Bite Sized Brunch

Tell me if this situation sounds all too familiar:  You're at brunch. The server has been by at least twice to take your order and since everything looks so good you can't decide. Sweet or savory? Sweet or savory? Your dining companion is beginning to get annoyed and your server can only refill your water glass so many times.  Finally, you mumble something about having the French toast only to see your companion's dish of Eggs Benny arrive. You cast a longing glance at the plateful of eggs and, full of self loathing, you curse yourself silly for being so indecisive. 

Well, The Cookery of Dobbs Ferry just remedied all that in one fell forkful of buttery salty potatoes. 

The Cookery is a small and inviting restaurant that, thanks to the brains of David DiBari, has finally nailed brunch service. They may have been around for six years but this was my first visit. For shame, I know. The menu is Italian at the core but dabbles in modernity with its inventive and enjoyable flavor combinations. Embracing the concept of all things small, the food is served small plates style, which means I don't have to stop at one dish. They even transform the large display of varied "carnage" (i.e. roast suckling pig, pot roast, etc) into small plated wonders. Ordering a la carte is an option but my coworker and I did the prix fixe: three plates and a cocktail. Six dishes total, yes, six magnificent brunch items all for me! Us. I meant us.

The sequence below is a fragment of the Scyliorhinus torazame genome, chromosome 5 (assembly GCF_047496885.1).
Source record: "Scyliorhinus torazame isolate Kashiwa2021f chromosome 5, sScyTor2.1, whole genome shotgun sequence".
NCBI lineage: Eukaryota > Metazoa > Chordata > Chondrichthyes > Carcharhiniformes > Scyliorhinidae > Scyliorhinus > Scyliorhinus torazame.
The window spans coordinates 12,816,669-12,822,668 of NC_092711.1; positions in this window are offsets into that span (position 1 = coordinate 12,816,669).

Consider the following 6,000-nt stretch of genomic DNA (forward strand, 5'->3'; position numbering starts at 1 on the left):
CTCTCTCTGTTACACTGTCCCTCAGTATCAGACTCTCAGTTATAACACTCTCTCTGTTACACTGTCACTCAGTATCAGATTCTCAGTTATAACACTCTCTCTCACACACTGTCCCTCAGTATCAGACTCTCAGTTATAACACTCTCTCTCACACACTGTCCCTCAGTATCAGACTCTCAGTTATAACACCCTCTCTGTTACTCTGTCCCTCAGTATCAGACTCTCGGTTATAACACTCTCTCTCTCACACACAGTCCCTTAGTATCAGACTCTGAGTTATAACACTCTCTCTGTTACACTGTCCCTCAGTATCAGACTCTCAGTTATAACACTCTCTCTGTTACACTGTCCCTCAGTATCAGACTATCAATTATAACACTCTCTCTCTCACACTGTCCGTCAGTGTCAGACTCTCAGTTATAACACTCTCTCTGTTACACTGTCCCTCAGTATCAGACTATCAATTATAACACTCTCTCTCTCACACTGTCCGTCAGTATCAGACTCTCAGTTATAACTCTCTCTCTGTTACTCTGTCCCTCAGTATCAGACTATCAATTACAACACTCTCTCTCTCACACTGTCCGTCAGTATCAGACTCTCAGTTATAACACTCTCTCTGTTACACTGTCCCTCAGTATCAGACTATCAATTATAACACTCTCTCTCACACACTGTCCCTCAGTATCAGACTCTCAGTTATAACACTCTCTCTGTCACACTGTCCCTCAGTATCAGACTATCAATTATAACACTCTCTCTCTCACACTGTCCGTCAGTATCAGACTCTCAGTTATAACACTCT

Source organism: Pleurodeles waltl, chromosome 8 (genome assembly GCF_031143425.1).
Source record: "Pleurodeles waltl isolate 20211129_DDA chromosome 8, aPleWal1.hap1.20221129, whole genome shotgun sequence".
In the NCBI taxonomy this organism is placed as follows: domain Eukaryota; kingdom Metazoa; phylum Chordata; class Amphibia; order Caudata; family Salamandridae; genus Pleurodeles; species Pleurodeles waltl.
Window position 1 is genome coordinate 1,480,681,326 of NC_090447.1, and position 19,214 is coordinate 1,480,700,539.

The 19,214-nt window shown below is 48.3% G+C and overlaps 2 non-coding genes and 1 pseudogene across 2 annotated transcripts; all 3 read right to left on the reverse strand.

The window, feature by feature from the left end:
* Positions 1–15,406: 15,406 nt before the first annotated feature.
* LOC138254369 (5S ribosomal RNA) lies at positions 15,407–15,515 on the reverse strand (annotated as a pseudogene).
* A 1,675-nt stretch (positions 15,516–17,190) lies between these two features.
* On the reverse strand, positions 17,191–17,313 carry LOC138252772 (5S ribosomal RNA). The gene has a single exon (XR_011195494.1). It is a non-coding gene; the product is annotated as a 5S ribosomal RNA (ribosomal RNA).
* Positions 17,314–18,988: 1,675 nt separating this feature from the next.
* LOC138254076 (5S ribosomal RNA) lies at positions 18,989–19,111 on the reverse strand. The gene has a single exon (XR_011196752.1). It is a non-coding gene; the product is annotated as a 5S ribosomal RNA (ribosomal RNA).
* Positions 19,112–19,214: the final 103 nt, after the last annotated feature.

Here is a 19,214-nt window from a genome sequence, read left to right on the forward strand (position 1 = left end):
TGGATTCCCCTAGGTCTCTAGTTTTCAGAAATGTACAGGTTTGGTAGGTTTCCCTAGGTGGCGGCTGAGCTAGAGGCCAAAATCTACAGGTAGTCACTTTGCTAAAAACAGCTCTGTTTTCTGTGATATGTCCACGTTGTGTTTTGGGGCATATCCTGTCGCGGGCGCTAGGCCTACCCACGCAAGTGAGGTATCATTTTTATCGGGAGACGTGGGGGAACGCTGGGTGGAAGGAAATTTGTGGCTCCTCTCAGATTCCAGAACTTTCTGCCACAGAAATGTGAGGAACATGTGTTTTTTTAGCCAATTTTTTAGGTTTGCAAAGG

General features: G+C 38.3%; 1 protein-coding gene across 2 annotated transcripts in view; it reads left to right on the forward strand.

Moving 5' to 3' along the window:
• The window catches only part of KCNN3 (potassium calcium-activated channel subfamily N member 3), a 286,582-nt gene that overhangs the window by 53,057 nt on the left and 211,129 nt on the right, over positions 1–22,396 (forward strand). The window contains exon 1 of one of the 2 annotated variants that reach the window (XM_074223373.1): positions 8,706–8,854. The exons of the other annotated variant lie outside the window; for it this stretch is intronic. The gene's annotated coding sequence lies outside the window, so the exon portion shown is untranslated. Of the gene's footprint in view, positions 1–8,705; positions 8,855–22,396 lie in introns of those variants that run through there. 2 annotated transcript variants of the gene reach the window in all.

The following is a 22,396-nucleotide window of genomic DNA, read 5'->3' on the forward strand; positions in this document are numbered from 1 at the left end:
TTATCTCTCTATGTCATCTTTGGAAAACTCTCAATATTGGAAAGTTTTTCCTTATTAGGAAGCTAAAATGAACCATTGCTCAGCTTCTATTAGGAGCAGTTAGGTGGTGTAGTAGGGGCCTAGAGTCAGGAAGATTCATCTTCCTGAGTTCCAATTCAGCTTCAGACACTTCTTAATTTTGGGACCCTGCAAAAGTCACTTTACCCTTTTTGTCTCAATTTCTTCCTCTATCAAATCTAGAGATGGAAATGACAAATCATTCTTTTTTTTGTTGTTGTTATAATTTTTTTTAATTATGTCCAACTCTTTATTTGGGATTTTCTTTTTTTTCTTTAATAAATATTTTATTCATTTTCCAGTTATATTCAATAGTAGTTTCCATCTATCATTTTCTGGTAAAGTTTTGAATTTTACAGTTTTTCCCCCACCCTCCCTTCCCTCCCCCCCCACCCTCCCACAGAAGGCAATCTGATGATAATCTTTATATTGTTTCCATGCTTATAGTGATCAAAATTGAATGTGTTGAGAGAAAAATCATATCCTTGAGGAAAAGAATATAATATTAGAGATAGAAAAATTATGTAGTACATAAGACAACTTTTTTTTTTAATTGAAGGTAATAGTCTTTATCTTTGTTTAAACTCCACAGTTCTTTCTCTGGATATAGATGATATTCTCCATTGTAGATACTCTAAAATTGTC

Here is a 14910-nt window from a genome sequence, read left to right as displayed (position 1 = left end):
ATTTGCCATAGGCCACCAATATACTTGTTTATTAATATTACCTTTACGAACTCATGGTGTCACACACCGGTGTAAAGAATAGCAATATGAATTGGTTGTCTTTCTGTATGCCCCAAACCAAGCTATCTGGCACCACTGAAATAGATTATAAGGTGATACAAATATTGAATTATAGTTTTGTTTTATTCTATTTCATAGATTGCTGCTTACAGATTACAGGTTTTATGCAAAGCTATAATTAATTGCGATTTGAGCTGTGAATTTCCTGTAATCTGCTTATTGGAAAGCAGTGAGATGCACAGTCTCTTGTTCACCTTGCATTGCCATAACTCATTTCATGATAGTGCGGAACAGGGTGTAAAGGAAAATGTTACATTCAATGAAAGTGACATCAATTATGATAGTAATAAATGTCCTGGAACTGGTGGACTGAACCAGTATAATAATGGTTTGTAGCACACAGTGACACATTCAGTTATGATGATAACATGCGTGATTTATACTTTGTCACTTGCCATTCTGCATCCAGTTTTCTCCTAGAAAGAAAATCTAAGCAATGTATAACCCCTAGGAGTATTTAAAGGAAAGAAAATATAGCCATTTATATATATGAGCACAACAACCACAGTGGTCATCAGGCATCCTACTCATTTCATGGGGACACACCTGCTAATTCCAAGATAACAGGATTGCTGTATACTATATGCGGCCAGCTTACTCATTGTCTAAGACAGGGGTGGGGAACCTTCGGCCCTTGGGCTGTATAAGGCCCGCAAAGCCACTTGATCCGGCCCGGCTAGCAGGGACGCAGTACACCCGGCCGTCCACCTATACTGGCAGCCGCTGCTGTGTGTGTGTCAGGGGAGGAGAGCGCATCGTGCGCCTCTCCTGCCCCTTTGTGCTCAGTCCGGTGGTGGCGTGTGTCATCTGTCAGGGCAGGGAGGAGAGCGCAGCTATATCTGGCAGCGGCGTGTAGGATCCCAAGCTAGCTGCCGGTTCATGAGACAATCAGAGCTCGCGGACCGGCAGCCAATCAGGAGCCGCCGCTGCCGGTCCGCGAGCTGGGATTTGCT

Our dishes were mostly savory, like dense sausage bread made with chorizo (in my opinion it should always be chorizo), rich buttery salty potatoes, and egg in a jar with an explosive cheddar polenta. The crostino with truffle honey added some needed sweetness to our meal where the cider doughnut French toast did not. The egg and sausage that accompanied the toast overpowered the doughnut. There is a sweet section to the menu but it appears more dessert based (helloooooo stickabutta pie). I like a good parfait, waffle or French Toast option at my brunch but if all I had was three plates of sausage bread, I'm pretty sure I'd be OK. And if you couldn't tell, you should totally get a slice of the thin but potent stickabutta pie.

When it’s just a few bites I find myself eating a little slower, tasting a little longer, and consuming a whole lot more. A spoonful here and a tiny bite there are all you need for a new perspective on the best meal of the week. So thank you, Mr. DiBari, for this revolutionary approach to brunch in Westchester. And sausage bread. Thank you for sausage bread. Until the next dish, ciao!